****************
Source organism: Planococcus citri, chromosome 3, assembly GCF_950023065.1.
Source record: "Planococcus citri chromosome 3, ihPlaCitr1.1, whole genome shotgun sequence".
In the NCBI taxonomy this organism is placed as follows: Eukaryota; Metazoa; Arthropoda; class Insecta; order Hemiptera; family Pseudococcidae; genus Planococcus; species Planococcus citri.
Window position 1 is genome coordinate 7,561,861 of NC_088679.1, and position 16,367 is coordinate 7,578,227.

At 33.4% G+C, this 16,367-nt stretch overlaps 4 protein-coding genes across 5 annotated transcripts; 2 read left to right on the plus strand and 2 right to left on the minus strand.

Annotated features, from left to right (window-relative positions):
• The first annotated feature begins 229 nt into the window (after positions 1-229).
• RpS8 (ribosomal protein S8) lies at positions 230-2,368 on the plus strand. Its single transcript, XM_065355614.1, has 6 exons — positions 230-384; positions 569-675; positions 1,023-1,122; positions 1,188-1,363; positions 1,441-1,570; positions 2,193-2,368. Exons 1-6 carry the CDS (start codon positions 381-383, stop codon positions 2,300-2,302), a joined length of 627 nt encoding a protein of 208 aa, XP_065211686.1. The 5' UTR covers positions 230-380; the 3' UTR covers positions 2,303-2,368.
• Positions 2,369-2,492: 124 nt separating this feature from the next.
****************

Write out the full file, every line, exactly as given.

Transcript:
Source organism: Planococcus citri, chromosome 3, assembly GCF_950023065.1.
Source record: "Planococcus citri chromosome 3, ihPlaCitr1.1, whole genome shotgun sequence".
In the NCBI taxonomy this organism is placed as follows: Eukaryota; Metazoa; Arthropoda; class Insecta; order Hemiptera; family Pseudococcidae; genus Planococcus; species Planococcus citri.
Window position 1 is genome coordinate 7,561,861 of NC_088679.1, and position 16,367 is coordinate 7,578,227.

At 33.4% G+C, this 16,367-nt stretch overlaps 4 protein-coding genes across 5 annotated transcripts; 2 read left to right on the plus strand and 2 right to left on the minus strand.

Annotated features, from left to right (window-relative positions):
• The first annotated feature begins 229 nt into the window (after positions 1-229).
• RpS8 (ribosomal protein S8) lies at positions 230-2,368 on the plus strand. Its single transcript, XM_065355614.1, has 6 exons — positions 230-384; positions 569-675; positions 1,023-1,122; positions 1,188-1,363; positions 1,441-1,570; positions 2,193-2,368. Exons 1-6 carry the CDS (start codon positions 381-383, stop codon positions 2,300-2,302), a joined length of 627 nt encoding a protein of 208 aa, XP_065211686.1. The 5' UTR covers positions 230-380; the 3' UTR covers positions 2,303-2,368.
• Positions 2,369-2,492: 124 nt separating this feature from the next.